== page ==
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groups and the highest of these values or 10% (whichever is the larger) should be used. Data on at least three major "races" (e.g., Caucasians, blacks. Hispanics, Asians, and Native Americans) should be analyzed.
Any population databank used to support DNA typing should be openly available for scientific inspection by parties to a legal case and by the scientific community.
Laboratory error rates should be measured with appropriate proficiency tests and should play a role in the interpretation of results of forensic DNA typing.
Critics and supporters of the forensic uses of DNA typing agree that there is a lack of standardization of practices and a lack of uniformly accepted methods for quality assurance. The deficiencies are due largely to the rapid emergence of DNA typing and its introduction in the United States through the private sector.
As the technology developed in the United States, private laboratories using widely differing methods (single-locus RFLP, multilocus RFLP, and PCR) began to offer their services to law-enforcement agencies. During the same period, the FBI was developing its own RFLP method, with a different restriction enzyme and different single-locus probes. The FBI's method has become the one most widely used in public forensic-science laboratories. Each method has its own advantages and disadvantages, databanks, molecular-weight markers, match criteria, and reporting methods.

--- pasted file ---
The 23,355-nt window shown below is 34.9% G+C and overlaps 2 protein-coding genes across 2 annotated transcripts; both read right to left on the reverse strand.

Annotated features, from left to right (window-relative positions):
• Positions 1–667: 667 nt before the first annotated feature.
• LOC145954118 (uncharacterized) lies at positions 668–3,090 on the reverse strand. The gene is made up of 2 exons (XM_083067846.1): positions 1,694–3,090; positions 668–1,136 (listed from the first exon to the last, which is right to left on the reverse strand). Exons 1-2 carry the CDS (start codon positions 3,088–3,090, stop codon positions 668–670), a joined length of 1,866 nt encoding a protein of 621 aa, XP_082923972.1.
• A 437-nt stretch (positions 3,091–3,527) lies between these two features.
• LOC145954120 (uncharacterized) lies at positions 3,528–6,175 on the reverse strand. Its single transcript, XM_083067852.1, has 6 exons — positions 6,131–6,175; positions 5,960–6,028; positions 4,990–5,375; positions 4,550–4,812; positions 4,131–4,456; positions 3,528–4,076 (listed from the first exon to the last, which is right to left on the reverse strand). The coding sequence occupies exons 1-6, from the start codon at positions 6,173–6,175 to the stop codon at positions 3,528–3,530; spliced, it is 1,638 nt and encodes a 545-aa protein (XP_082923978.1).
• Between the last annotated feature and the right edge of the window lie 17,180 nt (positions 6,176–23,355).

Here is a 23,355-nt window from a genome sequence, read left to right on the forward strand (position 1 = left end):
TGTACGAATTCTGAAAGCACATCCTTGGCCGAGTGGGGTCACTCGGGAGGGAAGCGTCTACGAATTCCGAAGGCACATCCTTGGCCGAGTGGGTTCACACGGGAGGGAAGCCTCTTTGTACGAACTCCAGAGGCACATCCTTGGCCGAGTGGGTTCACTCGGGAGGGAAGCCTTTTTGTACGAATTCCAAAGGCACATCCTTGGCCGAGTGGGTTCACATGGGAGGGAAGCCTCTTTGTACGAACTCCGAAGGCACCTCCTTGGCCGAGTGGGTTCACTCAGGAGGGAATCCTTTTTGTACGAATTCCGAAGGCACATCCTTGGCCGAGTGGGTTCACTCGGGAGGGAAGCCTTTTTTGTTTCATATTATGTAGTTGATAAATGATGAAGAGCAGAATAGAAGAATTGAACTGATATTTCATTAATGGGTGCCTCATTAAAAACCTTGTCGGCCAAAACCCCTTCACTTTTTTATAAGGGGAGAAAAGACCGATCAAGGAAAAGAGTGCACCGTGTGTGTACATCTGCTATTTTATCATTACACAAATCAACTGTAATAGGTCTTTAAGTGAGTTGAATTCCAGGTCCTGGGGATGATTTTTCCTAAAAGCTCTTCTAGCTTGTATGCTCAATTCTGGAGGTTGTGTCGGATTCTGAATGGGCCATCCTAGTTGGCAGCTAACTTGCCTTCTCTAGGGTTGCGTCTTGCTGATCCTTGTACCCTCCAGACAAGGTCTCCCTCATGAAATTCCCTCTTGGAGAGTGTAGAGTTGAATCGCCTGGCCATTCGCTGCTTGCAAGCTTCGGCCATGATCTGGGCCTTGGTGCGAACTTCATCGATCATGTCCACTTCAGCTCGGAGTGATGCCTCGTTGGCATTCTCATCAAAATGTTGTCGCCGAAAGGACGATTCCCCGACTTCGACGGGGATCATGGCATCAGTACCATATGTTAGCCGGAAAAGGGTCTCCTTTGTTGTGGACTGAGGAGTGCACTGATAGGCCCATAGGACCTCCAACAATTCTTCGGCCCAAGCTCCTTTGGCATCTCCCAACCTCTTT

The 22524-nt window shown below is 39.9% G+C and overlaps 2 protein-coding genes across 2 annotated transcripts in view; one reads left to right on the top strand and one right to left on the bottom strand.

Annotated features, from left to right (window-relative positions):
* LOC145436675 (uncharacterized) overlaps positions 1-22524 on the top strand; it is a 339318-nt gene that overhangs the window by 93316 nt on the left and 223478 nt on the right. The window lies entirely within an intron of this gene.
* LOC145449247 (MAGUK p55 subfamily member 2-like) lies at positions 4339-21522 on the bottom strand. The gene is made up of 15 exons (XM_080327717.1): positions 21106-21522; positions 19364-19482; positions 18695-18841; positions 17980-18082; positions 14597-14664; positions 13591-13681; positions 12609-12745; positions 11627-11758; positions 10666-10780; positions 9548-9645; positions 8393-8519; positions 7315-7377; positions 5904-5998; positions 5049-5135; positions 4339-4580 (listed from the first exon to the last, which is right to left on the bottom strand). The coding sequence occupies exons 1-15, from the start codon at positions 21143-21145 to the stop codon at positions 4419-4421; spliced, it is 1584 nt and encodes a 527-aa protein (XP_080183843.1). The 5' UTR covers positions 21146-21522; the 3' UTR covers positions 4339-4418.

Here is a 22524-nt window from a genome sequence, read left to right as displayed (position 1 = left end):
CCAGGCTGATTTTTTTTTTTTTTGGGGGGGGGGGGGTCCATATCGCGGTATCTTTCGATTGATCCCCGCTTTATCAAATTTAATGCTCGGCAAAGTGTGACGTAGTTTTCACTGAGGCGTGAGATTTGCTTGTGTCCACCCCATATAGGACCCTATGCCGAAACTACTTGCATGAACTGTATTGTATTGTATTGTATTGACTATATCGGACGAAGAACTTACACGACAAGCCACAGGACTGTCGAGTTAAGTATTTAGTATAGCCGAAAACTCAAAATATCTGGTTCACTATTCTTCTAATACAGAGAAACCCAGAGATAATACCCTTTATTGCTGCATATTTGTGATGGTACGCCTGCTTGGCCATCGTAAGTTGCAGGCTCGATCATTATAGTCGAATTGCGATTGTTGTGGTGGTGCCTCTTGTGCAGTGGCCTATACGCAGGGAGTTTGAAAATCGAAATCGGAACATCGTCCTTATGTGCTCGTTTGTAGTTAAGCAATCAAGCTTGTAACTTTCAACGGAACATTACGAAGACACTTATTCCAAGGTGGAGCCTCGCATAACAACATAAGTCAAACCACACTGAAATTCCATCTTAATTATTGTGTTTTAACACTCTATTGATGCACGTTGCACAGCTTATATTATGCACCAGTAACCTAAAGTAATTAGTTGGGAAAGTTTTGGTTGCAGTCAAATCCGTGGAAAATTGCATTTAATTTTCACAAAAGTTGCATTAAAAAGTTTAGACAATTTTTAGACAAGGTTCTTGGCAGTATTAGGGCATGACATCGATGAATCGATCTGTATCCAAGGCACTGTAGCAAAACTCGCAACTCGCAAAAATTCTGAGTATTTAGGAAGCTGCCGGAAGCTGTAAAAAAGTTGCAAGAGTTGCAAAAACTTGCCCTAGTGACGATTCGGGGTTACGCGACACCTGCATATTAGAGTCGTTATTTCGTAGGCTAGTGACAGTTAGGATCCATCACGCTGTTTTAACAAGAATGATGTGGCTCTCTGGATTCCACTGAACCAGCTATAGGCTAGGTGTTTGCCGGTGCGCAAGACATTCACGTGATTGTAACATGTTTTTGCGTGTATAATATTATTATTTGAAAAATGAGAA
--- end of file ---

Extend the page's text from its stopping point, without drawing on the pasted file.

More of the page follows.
Regardless of the causes, practices in DNA typing vary, and so do the educational backgrounds, training, and experience of the scientists and technicians who perform the tests, the internal and external proficiency testing conducted, the interpretation of results, and approaches to quality assurance.
It is not uncommon for an emerging technology to go without regulation until its importance and applicability are established. Indeed, the development of DNA typing technology has occurred without regulation of laboratories and their practices, public or private. The committee recognizes that standardization of practices in forensic laboratories in general is more problematic than in other laboratory settings; stated succinctly, forensic scientists have little or no control over the nature, condition, form, or amount of sample with which they must work. But it is now clear that DNA typing methods are a most powerful adjunct to forensic science for personal identification and have immense benefit to the public—so powerful, so complex, and so important that some degree of standardization of laboratory procedures is necessary to assure the courts of high-quality results. DNA typing is capable, in principle, of an extremely low inherent rate of false results, so the risk of error will come from poor laboratory